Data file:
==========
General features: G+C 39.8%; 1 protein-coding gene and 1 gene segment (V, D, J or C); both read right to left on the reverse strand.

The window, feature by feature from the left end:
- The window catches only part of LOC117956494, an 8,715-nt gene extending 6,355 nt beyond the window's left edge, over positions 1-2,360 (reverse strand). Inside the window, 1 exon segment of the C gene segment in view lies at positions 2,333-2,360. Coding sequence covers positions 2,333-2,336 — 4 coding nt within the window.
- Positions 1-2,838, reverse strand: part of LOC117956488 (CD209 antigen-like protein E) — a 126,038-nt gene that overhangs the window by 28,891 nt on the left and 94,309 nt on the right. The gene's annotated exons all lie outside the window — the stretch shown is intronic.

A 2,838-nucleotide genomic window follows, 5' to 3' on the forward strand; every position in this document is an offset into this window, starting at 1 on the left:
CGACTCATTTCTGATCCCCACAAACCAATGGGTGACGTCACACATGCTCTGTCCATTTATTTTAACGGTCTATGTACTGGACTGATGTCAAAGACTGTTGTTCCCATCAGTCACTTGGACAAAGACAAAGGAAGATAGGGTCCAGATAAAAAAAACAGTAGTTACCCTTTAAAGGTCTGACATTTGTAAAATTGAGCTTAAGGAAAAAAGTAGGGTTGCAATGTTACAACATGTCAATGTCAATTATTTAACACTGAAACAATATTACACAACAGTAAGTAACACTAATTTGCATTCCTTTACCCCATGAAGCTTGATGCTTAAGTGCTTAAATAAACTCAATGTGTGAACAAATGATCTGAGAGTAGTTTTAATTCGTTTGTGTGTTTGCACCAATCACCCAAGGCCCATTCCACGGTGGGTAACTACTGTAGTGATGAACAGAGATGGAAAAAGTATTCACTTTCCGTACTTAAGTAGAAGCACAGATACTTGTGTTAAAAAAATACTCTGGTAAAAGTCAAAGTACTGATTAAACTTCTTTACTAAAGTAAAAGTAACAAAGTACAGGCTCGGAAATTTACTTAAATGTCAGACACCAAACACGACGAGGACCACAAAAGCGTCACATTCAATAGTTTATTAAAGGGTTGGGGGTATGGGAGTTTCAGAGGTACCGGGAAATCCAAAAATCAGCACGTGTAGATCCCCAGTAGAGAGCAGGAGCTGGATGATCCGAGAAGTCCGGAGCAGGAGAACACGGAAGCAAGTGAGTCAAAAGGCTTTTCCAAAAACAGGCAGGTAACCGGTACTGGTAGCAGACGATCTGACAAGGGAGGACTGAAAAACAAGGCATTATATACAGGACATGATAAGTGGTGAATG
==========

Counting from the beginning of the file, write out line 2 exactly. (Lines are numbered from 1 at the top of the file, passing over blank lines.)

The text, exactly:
The window, feature by feature from the left end: